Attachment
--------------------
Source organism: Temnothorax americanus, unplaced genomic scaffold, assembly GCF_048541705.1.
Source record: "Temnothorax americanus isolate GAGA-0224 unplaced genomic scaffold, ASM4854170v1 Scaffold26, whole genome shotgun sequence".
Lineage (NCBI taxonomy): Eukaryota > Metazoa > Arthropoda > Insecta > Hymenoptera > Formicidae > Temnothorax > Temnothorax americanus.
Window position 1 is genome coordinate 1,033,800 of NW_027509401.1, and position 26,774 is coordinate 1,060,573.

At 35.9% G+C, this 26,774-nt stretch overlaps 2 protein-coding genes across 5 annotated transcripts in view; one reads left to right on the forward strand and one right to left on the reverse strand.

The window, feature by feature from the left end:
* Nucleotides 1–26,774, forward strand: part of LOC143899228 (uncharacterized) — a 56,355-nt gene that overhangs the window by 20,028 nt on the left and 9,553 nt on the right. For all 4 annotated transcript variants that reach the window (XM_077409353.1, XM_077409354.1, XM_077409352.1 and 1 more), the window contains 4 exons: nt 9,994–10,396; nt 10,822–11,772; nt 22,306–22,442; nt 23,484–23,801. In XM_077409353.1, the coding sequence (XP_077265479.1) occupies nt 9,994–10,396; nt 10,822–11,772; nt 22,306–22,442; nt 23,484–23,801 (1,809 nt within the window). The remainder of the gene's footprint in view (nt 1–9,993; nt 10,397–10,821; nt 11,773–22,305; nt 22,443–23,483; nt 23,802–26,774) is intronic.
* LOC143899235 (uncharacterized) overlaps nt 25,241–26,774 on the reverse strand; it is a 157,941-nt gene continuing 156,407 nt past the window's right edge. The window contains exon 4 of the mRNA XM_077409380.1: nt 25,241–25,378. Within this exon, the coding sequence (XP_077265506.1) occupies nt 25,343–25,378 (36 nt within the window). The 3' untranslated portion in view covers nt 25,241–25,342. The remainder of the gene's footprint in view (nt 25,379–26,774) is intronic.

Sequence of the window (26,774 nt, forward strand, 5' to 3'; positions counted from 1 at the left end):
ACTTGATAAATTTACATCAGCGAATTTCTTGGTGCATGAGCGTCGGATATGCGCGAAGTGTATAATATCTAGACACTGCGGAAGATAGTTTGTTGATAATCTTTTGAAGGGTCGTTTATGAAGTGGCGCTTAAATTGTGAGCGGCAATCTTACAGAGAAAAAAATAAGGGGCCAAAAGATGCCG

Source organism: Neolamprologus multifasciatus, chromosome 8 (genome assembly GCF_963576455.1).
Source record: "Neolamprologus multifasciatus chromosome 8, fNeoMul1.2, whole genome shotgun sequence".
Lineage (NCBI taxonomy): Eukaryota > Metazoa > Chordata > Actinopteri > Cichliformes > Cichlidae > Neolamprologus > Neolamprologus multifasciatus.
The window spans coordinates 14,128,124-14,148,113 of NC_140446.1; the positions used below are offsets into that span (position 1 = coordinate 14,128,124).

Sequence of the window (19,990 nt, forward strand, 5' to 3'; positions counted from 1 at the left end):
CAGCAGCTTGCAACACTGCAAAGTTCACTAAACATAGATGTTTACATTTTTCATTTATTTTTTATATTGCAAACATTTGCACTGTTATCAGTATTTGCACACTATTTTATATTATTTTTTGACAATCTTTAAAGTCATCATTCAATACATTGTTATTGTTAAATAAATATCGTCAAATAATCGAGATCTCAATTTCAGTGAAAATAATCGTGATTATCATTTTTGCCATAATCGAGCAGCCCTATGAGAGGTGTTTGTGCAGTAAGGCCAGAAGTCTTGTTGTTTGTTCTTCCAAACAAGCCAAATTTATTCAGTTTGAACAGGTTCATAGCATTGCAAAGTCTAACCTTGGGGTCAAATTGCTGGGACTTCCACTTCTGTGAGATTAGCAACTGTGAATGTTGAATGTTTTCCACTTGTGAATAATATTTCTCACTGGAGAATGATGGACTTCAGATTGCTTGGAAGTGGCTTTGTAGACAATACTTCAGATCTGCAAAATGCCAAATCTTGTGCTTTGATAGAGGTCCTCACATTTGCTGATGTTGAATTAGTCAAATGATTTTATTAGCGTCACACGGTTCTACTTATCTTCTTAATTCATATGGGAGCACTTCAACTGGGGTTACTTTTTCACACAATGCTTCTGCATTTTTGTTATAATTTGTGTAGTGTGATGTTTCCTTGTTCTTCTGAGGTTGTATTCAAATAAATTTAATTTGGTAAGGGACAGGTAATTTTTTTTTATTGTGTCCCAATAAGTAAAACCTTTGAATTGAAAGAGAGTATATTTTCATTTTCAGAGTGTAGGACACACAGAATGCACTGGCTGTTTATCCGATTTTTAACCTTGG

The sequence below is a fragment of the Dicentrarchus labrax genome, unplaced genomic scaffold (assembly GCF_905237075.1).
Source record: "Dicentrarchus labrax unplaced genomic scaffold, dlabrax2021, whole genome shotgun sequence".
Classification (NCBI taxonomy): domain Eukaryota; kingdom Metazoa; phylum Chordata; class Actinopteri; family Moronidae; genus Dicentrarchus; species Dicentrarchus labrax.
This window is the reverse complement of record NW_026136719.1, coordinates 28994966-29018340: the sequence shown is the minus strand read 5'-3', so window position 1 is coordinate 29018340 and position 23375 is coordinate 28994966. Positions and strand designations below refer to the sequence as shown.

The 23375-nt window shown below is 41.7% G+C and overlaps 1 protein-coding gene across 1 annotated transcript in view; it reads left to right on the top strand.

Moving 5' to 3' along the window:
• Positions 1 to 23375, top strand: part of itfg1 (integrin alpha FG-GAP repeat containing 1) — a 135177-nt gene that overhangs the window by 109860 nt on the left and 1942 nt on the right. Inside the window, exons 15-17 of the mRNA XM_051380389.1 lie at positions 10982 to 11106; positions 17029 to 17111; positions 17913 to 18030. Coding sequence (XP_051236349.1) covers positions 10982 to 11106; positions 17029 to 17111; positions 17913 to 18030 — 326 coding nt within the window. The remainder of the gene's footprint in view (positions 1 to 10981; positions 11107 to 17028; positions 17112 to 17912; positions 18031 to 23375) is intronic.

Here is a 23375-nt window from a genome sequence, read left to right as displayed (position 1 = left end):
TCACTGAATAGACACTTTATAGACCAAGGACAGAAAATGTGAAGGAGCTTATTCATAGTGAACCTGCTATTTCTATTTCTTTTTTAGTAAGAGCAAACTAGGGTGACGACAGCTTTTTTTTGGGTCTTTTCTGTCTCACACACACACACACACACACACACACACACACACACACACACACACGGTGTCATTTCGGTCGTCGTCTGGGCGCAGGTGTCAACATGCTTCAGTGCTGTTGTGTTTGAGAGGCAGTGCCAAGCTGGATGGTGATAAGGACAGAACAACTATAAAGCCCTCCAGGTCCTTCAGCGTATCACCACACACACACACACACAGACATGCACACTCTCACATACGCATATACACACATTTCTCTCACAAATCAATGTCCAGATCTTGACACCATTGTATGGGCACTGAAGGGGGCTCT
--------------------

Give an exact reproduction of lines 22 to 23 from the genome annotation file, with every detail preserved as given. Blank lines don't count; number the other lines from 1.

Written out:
Moving 5' to 3' along the window:
• Positions 1 to 23375, top strand: part of itfg1 (integrin alpha FG-GAP repeat containing 1) — a 135177-nt gene that overhangs the window by 109860 nt on the left and 1942 nt on the right. Inside the window, exons 15-17 of the mRNA XM_051380389.1 lie at positions 10982 to 11106; positions 17029 to 17111; positions 17913 to 18030. Coding sequence (XP_051236349.1) covers positions 10982 to 11106; positions 17029 to 17111; positions 17913 to 18030 — 326 coding nt within the window. The remainder of the gene's footprint in view (positions 1 to 10981; positions 11107 to 17028; positions 17112 to 17912; positions 18031 to 23375) is intronic.